Who doubts that pizza runs in the veins of New York City inhabitants? According to one recent study by the NYC Economic Development Corporation, the city’s five boroughs have almost 1,300 pizzerias. Which neighborhoods have the most? An EDC survey published last week gives top honors to the East Village in Manhattan, Ridgewood in Queens, and Williamsburgh in Brooklyn. Highest per capita concentration? Manhattan’s East Harlem and Lower East Side.

There have been many stories about the intense competition and even litigation among the city’s warring pizza purveyors, such as the lengthy court battle between the owners of the names “Famous Ray’s” and “Original Famous Ray’s.” With so many pizza businesses, it’s inevitable that some of them also fall victim to disputes among co-owners resulting in petitions for judicial dissolution.

Such is the case in Matter of DiMaria (JJM Pizza Corp.), 2011 NY Slip Op 33151(U) (Sup Ct Nassau County Nov. 28, 2011), involving a dispute between minority and majority shareholders of a small pizzeria chain located in northeast Queens known as Cascarino’s Brick Oven Pizza. In a decision last month by Nassau Commercial Division Justice Ira B. Warshawsky, the court ruled that the parties’ conflicting allegations concerning petitioner’s claim of oppression and respondents’ “unclean hands” defense prevent a summary determination of the petition. Justice Warshawsky also denied the petitioner’s request for appointment of a temporary receiver.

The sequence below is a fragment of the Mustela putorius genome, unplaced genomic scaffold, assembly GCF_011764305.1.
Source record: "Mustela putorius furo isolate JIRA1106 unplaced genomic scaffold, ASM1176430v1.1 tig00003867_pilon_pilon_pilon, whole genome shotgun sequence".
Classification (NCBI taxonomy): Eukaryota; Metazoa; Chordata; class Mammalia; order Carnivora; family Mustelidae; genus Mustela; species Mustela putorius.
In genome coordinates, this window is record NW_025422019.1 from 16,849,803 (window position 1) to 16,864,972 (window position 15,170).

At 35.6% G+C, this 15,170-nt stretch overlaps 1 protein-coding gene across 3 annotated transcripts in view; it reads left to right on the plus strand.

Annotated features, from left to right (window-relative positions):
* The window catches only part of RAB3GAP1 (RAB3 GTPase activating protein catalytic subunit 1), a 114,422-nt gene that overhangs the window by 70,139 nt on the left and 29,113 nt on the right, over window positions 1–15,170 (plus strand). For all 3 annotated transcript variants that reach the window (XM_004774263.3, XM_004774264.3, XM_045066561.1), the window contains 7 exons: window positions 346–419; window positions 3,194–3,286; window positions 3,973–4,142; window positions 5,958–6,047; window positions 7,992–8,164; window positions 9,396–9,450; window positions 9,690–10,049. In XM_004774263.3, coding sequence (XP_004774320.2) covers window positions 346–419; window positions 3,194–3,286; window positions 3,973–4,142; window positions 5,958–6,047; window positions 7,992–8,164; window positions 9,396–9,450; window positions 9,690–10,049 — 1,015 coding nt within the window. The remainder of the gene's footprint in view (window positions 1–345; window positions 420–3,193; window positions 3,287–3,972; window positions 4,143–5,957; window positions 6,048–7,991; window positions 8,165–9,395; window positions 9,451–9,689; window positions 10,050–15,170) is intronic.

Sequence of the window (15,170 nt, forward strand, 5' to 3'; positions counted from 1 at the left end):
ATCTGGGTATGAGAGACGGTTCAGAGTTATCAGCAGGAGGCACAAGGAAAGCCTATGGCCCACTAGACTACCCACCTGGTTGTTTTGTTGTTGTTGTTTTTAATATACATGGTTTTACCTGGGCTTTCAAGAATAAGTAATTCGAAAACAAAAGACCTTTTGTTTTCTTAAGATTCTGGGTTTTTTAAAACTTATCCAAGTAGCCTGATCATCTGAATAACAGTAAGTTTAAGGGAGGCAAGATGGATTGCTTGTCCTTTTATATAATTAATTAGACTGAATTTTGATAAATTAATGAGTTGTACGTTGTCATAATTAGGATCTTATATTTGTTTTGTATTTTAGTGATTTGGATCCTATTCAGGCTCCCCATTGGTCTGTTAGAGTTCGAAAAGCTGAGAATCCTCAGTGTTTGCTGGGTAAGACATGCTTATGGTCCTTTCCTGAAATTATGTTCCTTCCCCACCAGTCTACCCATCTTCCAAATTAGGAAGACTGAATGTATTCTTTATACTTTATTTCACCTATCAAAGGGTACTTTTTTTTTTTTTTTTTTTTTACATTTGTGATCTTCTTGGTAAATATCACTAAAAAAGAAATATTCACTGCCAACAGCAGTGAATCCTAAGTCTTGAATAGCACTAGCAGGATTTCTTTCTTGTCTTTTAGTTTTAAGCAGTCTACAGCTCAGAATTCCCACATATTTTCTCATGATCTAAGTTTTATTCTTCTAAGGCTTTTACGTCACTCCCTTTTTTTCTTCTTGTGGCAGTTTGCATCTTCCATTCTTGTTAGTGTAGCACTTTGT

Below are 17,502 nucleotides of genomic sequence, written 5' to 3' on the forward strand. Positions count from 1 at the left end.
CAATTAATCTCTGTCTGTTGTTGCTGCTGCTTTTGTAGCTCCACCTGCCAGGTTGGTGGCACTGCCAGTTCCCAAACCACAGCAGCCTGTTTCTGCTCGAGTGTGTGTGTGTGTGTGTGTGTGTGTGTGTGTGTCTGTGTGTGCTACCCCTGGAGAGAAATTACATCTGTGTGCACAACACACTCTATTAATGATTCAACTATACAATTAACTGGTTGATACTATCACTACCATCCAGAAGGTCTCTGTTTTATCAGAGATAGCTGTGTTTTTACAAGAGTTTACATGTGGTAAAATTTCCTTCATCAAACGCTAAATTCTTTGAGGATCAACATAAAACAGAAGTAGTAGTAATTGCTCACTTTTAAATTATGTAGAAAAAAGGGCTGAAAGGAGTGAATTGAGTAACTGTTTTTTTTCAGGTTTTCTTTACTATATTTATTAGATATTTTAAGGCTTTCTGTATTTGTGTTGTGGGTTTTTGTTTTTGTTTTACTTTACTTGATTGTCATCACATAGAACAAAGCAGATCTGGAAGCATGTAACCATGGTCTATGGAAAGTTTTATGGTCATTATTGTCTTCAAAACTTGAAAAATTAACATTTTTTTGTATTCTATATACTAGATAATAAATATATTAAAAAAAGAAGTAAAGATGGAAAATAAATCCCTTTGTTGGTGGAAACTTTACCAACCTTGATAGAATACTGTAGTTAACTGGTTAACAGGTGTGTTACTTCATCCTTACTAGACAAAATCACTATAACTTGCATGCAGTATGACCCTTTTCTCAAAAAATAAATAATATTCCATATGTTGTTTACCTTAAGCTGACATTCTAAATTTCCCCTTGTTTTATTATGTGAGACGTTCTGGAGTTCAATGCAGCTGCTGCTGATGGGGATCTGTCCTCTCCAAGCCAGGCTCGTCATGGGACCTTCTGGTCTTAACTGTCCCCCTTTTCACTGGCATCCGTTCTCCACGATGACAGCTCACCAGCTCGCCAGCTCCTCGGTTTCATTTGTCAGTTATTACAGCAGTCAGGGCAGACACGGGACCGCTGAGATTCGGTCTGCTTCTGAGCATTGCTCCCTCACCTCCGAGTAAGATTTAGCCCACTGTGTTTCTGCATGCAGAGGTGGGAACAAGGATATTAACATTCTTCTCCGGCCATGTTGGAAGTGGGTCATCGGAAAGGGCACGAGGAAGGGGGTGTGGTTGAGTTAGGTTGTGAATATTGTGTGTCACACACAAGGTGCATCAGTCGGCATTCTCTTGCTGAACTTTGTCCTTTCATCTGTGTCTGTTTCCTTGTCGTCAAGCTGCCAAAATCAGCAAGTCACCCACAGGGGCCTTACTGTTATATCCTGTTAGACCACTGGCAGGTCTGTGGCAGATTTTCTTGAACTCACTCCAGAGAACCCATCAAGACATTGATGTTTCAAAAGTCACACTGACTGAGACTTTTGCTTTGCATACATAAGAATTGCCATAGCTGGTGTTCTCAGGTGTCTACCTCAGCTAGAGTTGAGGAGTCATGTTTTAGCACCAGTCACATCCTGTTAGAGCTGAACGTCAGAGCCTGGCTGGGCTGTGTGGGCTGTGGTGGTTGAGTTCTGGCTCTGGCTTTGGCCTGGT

Cascarino’s operates its business through multiple entities. The petitioner, Joseph DiMaria, owns 20% of the shares in JJM Pizza Corp. and 30% of the shares in Bayside Pizza Corp. DiMaria also owns 25% of the shares in Cascarino Realty Corp. which owns the property on which the Bayside restaurant is situated. The remaining interests in the three entities are owned by brothers James and Vincent Coady. The Coadys and DiMaria are the directors and officers of the three entities.

DiMaria’s petition alleges that, when the businesses were founded, the principals agreed that he would play an active management role as a salaried employee. The petition alleges that, beginning in early 2010, the Coadys began a course of oppressive, dictatorial and improper conduct towards DiMaria such as locking him out of the Bayside location, terminating his employment, salary and health benefits, excluding him from all management decisions, failing to distribute profits, and denying him access to company information and bank accounts.

DiMaria filed a petition for judicial dissolution in May 2011. The petition was brought under §1104-a of the Business Corporation Law, which authorizes a court to dissolve a closely held business corporation upon application by a shareholder holding at least 20% of the corporation’s voting shares upon a showing of oppressive conduct or other improprieties by the controlling shareholders. DiMaria simultaneously applied for appointment of a temporary receiver and to compel the Coadys to turn over corporate books and records.